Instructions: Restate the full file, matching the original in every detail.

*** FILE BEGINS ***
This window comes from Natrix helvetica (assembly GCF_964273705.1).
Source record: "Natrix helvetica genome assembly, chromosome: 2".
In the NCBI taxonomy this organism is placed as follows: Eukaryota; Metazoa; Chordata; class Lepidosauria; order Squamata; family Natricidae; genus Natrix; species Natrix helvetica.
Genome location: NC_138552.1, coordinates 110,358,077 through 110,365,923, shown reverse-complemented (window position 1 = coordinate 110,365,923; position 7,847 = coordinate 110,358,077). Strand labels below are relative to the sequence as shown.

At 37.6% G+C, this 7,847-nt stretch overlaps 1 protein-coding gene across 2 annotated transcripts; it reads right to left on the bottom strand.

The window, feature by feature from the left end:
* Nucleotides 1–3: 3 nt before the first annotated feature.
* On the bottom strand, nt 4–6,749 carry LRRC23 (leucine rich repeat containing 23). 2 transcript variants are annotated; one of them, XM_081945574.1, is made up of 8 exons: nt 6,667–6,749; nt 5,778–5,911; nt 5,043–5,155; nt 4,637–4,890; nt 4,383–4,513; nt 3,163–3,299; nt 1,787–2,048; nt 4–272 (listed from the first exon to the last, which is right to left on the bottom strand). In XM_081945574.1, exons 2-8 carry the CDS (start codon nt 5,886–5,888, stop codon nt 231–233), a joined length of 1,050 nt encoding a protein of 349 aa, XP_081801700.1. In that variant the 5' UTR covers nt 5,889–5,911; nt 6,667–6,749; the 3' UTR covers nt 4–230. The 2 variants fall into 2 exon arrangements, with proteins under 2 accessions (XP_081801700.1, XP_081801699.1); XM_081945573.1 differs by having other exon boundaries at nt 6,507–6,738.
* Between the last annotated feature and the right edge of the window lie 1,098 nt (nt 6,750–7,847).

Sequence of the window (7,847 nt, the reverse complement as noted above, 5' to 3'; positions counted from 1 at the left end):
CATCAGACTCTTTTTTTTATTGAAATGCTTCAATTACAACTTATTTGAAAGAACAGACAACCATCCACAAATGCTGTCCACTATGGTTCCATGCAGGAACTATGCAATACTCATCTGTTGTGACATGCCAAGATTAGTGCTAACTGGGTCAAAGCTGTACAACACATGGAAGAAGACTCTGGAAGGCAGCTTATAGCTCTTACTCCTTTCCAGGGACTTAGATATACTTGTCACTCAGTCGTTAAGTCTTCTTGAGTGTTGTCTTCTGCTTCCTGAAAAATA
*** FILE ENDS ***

This window comes from Natrix helvetica (assembly GCF_964273705.1).
Source record: "Natrix helvetica genome assembly, chromosome: 2".
In the NCBI taxonomy this organism is placed as follows: Eukaryota; Metazoa; Chordata; class Lepidosauria; order Squamata; family Natricidae; genus Natrix; species Natrix helvetica.
Genome location: NC_138552.1, coordinates 110,358,077 through 110,365,923, shown reverse-complemented (window position 1 = coordinate 110,365,923; position 7,847 = coordinate 110,358,077). Strand labels below are relative to the sequence as shown.

At 37.6% G+C, this 7,847-nt stretch overlaps 1 protein-coding gene across 2 annotated transcripts; it reads right to left on the bottom strand.

The window, feature by feature from the left end:
* Nucleotides 1–3: 3 nt before the first annotated feature.
* On the bottom strand, nt 4–6,749 carry LRRC23 (leucine rich repeat containing 23). 2 transcript variants are annotated; one of them, XM_081945574.1, is made up of 8 exons: nt 6,667–6,749; nt 5,778–5,911; nt 5,043–5,155; nt 4,637–4,890; nt 4,383–4,513; nt 3,163–3,299; nt 1,787–2,048; nt 4–272 (listed from the first exon to the last, which is right to left on the bottom strand). In XM_081945574.1, exons 2-8 carry the CDS (start codon nt 5,886–5,888, stop codon nt 231–233), a joined length of 1,050 nt encoding a protein of 349 aa, XP_081801700.1. In that variant the 5' UTR covers nt 5,889–5,911; nt 6,667–6,749; the 3' UTR covers nt 4–230. The 2 variants fall into 2 exon arrangements, with proteins under 2 accessions (XP_081801700.1, XP_081801699.1); XM_081945573.1 differs by having other exon boundaries at nt 6,507–6,738.
* Between the last annotated feature and the right edge of the window lie 1,098 nt (nt 6,750–7,847).

Sequence of the window (7,847 nt, the reverse complement as noted above, 5' to 3'; positions counted from 1 at the left end):
CATCAGACTCTTTTTTTTATTGAAATGCTTCAATTACAACTTATTTGAAAGAACAGACAACCATCCACAAATGCTGTCCACTATGGTTCCATGCAGGAACTATGCAATACTCATCTGTTGTGACATGCCAAGATTAGTGCTAACTGGGTCAAAGCTGTACAACACATGGAAGAAGACTCTGGAAGGCAGCTTATAGCTCTTACTCCTTTCCAGGGACTTAGATATACTTGTCACTCAGTCGTTAAGTCTTCTTGAGTGTTGTCTTCTGCTTCCTGAAAAATA